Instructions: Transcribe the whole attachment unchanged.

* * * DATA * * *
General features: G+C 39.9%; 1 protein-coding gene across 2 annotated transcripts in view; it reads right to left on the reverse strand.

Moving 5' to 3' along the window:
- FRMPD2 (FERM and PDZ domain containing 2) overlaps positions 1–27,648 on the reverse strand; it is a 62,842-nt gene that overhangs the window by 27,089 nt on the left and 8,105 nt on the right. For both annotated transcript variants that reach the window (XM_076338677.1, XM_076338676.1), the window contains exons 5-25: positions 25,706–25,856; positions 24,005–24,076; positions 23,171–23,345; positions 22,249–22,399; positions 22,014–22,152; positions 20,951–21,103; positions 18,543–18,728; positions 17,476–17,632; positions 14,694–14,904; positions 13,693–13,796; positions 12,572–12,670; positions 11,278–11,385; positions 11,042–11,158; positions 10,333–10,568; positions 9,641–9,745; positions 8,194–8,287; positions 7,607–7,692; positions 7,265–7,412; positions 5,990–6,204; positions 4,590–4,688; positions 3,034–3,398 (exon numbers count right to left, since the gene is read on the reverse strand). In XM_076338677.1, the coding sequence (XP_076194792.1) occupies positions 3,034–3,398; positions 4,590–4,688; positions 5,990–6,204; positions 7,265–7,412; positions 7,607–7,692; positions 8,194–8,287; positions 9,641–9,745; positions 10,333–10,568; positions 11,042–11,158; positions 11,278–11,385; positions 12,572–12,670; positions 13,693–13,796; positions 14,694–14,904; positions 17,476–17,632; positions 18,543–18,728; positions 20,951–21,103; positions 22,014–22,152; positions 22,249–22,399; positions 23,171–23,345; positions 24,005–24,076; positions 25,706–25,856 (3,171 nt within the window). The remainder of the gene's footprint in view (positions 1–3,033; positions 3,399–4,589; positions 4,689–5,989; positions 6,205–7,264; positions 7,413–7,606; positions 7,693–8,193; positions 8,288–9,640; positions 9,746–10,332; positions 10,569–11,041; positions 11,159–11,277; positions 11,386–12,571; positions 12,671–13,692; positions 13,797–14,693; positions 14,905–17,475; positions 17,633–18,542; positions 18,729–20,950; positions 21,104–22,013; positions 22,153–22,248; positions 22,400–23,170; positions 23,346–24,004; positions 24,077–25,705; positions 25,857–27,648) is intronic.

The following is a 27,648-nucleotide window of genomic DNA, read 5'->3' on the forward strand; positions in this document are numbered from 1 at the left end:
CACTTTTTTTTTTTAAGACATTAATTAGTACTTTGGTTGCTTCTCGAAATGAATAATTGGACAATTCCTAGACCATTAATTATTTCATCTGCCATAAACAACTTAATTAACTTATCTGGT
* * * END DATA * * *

General features: G+C 39.9%; 1 protein-coding gene across 2 annotated transcripts in view; it reads right to left on the reverse strand.

Moving 5' to 3' along the window:
- FRMPD2 (FERM and PDZ domain containing 2) overlaps positions 1–27,648 on the reverse strand; it is a 62,842-nt gene that overhangs the window by 27,089 nt on the left and 8,105 nt on the right. For both annotated transcript variants that reach the window (XM_076338677.1, XM_076338676.1), the window contains exons 5-25: positions 25,706–25,856; positions 24,005–24,076; positions 23,171–23,345; positions 22,249–22,399; positions 22,014–22,152; positions 20,951–21,103; positions 18,543–18,728; positions 17,476–17,632; positions 14,694–14,904; positions 13,693–13,796; positions 12,572–12,670; positions 11,278–11,385; positions 11,042–11,158; positions 10,333–10,568; positions 9,641–9,745; positions 8,194–8,287; positions 7,607–7,692; positions 7,265–7,412; positions 5,990–6,204; positions 4,590–4,688; positions 3,034–3,398 (exon numbers count right to left, since the gene is read on the reverse strand). In XM_076338677.1, the coding sequence (XP_076194792.1) occupies positions 3,034–3,398; positions 4,590–4,688; positions 5,990–6,204; positions 7,265–7,412; positions 7,607–7,692; positions 8,194–8,287; positions 9,641–9,745; positions 10,333–10,568; positions 11,042–11,158; positions 11,278–11,385; positions 12,572–12,670; positions 13,693–13,796; positions 14,694–14,904; positions 17,476–17,632; positions 18,543–18,728; positions 20,951–21,103; positions 22,014–22,152; positions 22,249–22,399; positions 23,171–23,345; positions 24,005–24,076; positions 25,706–25,856 (3,171 nt within the window). The remainder of the gene's footprint in view (positions 1–3,033; positions 3,399–4,589; positions 4,689–5,989; positions 6,205–7,264; positions 7,413–7,606; positions 7,693–8,193; positions 8,288–9,640; positions 9,746–10,332; positions 10,569–11,041; positions 11,159–11,277; positions 11,386–12,571; positions 12,671–13,692; positions 13,797–14,693; positions 14,905–17,475; positions 17,633–18,542; positions 18,729–20,950; positions 21,104–22,013; positions 22,153–22,248; positions 22,400–23,170; positions 23,346–24,004; positions 24,077–25,705; positions 25,857–27,648) is intronic.

The following is a 27,648-nucleotide window of genomic DNA, read 5'->3' on the forward strand; positions in this document are numbered from 1 at the left end:
CACTTTTTTTTTTTAAGACATTAATTAGTACTTTGGTTGCTTCTCGAAATGAATAATTGGACAATTCCTAGACCATTAATTATTTCATCTGCCATAAACAACTTAATTAACTTATCTGGT